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I chose the Grilled Hanger Steak (all natural angus beef) with herbed butter, mashed potatoes and kale.  The potatoes were DELICIOUS and the steak had a good char.  And what could be wrong with butter on steak? Nom nom nom.

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I’m always skeptical of kale that isn’t crispy, but this was perfectly cooked so the ultra bitter taste was gone and it was just delicious, greeny, garlicky goodness.

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The dessert menu had some great options…

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But I had to choose the Sticky Guinness Pudding with toffee sauce and candied hazelnuts.  How could I not?  And MMMMMM was it good!  I wanted to lick the plate.  The pudding itself was a bit overcooked, but the flavors were so good that it didn’t even matter.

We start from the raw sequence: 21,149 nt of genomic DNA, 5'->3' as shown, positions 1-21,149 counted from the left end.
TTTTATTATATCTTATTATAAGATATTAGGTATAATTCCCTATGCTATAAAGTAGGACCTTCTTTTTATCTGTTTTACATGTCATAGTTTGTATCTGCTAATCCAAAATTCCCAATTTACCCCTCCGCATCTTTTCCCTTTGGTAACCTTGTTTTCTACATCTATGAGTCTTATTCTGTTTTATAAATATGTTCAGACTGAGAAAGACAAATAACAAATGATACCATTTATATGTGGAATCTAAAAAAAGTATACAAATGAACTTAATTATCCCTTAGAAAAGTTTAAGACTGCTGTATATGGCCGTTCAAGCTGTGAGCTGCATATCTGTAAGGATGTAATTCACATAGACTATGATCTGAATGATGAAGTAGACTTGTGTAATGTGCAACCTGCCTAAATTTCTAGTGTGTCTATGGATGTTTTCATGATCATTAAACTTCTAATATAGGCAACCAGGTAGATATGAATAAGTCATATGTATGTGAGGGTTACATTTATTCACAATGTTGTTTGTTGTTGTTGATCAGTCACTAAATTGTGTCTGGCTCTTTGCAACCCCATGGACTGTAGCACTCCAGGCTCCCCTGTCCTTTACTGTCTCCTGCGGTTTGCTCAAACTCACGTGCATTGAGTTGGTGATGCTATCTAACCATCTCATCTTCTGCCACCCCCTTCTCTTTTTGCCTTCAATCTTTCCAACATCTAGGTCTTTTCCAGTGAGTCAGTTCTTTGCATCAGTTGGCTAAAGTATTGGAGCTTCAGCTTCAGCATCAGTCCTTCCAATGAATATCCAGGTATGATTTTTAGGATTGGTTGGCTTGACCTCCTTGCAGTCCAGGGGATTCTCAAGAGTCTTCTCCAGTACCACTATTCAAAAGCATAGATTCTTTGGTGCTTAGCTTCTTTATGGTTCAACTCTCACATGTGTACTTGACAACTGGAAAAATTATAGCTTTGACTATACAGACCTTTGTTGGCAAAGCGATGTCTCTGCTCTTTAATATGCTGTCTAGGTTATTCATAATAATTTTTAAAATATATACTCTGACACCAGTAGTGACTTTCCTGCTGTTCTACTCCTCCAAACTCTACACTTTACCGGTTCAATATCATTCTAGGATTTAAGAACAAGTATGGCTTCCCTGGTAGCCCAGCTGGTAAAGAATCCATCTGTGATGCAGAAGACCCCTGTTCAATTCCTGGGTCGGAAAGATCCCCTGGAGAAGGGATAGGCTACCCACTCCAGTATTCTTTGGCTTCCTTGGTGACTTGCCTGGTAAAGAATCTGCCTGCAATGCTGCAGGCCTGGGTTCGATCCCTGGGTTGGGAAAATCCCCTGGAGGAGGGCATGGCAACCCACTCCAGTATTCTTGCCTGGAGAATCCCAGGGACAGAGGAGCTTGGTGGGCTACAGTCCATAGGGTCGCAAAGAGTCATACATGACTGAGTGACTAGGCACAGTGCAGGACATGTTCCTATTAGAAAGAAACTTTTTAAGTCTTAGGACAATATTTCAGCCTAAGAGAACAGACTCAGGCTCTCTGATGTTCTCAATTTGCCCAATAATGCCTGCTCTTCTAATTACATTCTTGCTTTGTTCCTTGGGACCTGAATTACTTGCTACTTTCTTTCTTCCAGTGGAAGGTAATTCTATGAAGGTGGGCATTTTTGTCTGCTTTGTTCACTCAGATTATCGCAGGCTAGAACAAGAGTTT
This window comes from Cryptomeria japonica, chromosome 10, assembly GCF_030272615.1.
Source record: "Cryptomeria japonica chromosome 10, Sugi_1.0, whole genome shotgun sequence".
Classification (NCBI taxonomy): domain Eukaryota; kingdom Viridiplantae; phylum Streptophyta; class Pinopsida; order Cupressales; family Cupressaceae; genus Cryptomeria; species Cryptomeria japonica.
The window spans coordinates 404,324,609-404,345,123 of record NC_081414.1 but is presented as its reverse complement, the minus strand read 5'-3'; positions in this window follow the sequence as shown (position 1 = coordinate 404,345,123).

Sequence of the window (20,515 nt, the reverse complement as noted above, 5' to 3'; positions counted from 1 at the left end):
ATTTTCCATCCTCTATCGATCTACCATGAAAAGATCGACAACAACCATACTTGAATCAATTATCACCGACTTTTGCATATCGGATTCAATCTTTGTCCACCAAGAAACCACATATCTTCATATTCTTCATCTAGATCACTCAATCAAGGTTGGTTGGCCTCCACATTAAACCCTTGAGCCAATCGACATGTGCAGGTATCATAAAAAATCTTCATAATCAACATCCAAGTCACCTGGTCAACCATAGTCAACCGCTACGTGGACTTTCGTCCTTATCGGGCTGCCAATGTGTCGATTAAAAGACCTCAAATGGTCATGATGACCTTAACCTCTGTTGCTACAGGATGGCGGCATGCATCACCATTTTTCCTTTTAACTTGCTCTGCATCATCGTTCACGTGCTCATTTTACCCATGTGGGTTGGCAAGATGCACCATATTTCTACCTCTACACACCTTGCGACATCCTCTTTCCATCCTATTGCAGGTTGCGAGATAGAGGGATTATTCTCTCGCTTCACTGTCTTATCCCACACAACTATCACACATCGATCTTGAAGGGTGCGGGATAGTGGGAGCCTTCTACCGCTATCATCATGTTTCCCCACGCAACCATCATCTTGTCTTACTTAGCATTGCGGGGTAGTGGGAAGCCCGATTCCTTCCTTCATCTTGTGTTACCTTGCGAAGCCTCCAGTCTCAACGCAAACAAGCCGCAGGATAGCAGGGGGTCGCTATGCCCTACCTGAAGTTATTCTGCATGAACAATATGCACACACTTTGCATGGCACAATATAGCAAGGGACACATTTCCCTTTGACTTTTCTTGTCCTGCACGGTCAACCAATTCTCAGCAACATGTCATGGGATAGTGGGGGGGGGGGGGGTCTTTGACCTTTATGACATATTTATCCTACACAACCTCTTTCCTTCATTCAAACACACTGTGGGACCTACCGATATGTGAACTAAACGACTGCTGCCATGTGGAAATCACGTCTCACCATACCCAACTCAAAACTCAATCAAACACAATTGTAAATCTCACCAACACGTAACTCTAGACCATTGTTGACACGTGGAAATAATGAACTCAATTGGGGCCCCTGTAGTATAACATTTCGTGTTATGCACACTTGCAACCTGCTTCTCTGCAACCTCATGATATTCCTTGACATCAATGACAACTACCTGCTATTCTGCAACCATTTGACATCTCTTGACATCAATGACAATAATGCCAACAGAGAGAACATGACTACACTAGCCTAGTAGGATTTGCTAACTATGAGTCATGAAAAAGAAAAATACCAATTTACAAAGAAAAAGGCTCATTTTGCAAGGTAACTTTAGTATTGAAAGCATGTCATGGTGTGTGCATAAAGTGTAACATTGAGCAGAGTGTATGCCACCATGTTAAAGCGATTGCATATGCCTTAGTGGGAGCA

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I don’t know why I am constantly surprised by how good food can be in Brooklyn.  We have been pretty lucky with our BK Stumble Upons.  Overall, Alchemy was better than good.  The price points are close to NY, and the food is NY quality.  I would go back here in a heartbeat.  I would love to try Alchemy for brunch.

Total Nom Points: 7 out of 10